Review - The Amazing Spider-Man


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Review - The Amazing Spider-Man
Our dodgy camera sense is tingling...
Release Date:
XBox 360, PS3, WII, DS, PC, 3DS
Age Rating:
Despite the fact that he’s the ideal focus for a video game, Spider-Man has yet to receive a title to genuinely catapult him into the gaming stratosphere. Shattered Dimensions (2010) and Edge of Time (2011) were most definitely steps in the right direction, but they were based on the comic book universe created around the character, as opposed to Mark Webb’s brand new big-screen universe, created for stars Andrew Garfield, Rhys Ifans and Emma Stone. Unfortunately, the big-name character likenesses don’t make an appearance here for some reason (most likely a licensing issue), but Activision has been able to call upon many of the plot elements of the movie.

Those of you worried that the game will spoil the movie may be interested to know that it’s not actually a direct adaptation; instead it takes place after the film’s events. However that in itself brings with it some potential spoilers, so if you’re determined not to have your viewing pleasure tainted, we would suggest you hold off on getting your digital web-slinging kicks until The Amazing Spider-Man hits cinemas. If you don’t think you can wait that long, then you won’t have too much spoiled, just a few things here and there given the game’s timeline. But before you run out and give Activision your hard earned money, perhaps you might want to hear what we thought of the game first?

With Batman’s Arkham series proving to be a smash hit, it was always going to be likely that another developer would try its hand at the third person semi-sandbox style arrangement for a character like Spider-Man, and given Spidey’s considerable talents, it’s definitely a fine fit on paper. With players able to swing their way through the city with the touch of a button, you’d have thought that things would work quite well here, unfortunately that’s not quite the case. Before we look at the areas in which The Amazing Spider-Man falls down, we would like to point out that it’s not a bad game, and we’ll take a look at why shortly, it’s just that there are some pretty serious issues here that need to be addressed off the bat.

The biggest issue, and potentially the most unforgivable for some people, is the incredibly inconsistent camera work. While we certainly appreciate that it’s got to be tough nailing down a solid camera angle for a game where the protagonist can swing through the cityscape, walk on walls and dash to far corners at the touch of a button, when things get up front and personal with your enemies it really proves to be a pain in the backside. Even aiming your attacks can be a real chore should you decide to attack from above, so be warned; it’s going to take a very forgiving soul to look past this!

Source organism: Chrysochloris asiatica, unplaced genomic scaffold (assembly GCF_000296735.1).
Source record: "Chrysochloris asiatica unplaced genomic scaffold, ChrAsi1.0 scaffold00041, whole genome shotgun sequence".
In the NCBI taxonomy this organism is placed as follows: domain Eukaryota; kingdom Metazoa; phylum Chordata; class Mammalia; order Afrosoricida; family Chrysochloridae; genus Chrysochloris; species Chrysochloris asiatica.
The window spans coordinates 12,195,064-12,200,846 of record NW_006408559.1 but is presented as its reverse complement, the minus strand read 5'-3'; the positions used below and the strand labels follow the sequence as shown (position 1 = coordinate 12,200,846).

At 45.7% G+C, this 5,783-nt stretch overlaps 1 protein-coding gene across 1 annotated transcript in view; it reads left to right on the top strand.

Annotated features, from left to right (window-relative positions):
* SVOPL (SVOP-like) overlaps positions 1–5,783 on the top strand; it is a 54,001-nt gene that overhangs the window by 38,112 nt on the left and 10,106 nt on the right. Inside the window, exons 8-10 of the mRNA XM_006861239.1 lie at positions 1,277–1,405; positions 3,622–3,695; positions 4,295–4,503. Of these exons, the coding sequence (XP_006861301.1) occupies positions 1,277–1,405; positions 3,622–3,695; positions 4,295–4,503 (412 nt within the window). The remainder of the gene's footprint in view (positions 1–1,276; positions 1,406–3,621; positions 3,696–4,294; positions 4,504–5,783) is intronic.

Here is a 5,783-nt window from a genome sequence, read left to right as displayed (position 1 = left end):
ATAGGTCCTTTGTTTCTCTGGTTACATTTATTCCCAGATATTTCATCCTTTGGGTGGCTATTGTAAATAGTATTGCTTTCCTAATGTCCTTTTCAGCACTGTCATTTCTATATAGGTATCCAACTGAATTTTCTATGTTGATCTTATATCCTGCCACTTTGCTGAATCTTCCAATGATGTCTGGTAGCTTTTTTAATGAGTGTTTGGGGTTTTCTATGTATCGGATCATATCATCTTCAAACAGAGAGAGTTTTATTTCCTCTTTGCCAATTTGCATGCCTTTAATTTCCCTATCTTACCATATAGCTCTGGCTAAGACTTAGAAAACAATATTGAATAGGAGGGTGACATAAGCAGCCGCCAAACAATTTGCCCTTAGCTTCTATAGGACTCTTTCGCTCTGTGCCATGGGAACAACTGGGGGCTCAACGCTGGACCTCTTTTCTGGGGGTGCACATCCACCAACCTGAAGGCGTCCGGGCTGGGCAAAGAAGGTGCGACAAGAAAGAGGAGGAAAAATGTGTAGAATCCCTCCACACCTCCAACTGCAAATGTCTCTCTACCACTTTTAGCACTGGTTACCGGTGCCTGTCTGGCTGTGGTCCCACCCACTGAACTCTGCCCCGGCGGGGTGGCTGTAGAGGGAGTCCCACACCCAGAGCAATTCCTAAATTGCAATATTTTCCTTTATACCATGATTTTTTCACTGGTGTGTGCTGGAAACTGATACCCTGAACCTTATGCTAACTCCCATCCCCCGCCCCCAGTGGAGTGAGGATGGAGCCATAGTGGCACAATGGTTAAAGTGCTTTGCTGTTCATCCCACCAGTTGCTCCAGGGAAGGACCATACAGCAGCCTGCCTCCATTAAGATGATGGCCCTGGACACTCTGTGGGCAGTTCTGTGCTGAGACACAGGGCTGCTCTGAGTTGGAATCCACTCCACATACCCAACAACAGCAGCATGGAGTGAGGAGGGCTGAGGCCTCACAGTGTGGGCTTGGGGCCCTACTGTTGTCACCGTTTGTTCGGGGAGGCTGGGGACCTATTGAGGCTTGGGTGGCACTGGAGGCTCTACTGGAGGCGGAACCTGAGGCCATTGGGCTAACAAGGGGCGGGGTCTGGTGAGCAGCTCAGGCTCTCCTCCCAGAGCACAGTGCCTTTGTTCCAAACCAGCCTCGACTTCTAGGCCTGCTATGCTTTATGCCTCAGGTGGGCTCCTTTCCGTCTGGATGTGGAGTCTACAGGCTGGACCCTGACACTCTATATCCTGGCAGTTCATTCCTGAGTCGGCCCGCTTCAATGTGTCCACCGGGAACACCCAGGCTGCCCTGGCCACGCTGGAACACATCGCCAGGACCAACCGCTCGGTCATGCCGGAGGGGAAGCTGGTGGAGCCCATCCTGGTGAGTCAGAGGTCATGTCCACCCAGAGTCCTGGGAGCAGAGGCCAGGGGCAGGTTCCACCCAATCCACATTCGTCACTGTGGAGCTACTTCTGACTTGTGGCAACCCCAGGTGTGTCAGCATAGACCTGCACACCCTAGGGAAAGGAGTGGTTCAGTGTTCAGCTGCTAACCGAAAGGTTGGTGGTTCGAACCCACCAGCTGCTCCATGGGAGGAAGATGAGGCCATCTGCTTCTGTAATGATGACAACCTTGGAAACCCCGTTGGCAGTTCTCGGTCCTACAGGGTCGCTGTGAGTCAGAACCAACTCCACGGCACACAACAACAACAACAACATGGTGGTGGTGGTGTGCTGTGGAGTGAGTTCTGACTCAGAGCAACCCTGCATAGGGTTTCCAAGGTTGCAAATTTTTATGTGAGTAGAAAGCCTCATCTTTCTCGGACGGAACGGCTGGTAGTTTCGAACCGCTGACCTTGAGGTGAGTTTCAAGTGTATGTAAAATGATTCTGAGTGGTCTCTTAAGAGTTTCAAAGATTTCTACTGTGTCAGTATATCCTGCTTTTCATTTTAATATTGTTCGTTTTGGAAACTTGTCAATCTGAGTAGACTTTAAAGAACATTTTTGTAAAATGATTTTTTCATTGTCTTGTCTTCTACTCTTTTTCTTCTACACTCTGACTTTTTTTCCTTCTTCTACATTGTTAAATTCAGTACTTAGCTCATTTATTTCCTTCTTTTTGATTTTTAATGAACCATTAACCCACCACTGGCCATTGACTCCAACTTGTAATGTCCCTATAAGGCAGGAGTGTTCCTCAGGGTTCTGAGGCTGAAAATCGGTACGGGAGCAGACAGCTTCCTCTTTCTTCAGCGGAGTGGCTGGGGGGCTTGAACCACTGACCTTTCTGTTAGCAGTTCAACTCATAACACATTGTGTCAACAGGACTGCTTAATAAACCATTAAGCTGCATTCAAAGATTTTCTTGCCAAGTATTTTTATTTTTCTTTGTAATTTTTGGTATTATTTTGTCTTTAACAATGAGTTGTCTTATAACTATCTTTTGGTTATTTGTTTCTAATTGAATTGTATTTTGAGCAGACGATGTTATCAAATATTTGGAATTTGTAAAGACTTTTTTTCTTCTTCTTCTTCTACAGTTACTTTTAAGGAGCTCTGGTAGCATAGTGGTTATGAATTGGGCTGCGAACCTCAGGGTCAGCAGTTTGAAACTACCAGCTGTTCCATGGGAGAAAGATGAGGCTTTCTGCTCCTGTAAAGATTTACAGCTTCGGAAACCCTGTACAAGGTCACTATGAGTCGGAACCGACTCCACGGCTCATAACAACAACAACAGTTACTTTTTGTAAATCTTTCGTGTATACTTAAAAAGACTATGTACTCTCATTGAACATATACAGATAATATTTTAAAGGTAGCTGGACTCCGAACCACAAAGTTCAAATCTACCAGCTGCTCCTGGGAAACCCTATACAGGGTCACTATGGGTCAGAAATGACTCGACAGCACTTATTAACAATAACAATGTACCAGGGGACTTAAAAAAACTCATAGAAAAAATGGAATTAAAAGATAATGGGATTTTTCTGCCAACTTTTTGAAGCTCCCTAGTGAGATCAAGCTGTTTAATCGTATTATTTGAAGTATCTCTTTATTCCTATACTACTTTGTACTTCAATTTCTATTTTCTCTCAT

Other problems include the lack of focus when it comes to the game’s open world structure. This certainly isn’t anything new with the genre, as ably demonstrated by the ADD afflicted GTA series, but here it’s as bad as we’ve ever seen it. Some may enjoy the ability to completely forget what they were doing many times over in order to chase side missions or search for comic book pages, but we found the way these missions are implemented a little unimpressive. After attaching devices to police radio towers, Spidey can tune in to all the latest news from the boys in blue, opening up a number of additional quests, but none of them really fit with the action, and they feel exceptionally tagged on, adding little to progress the story.

It’s a real shame, because the main narrative here is quite engaging. Spider-Man fans will love the way the story snakes around the character’s universe, featuring both old and new characters into the bargain, and the missions are enjoyable when they don’t fall into the “go here, do this, go back” trap that seems endemic in sandbox titles. The combat is solid although far from spectacular thanks to occasionally unresponsive controls and that damn camera angle, even if racking up huge combos can feel mightily satisfying if executed with style.

At its core, The Amazing Spider-Man is a decent game. The web-slinging mechanics work as well as we’ve ever seen in a Spider-Man title, and there’s enough variety to the enemies to keep things feeling fresh, however the storyline does flag somewhat in places and the game’s technical issues are often too big to look past. If you’ve been crying out for an above-average Spidey title than this is certainly going to interest you, but if you’re hoping for something that can go toe to toe with Arkham City then you’re going to be sorely disappointed.

6 Stars
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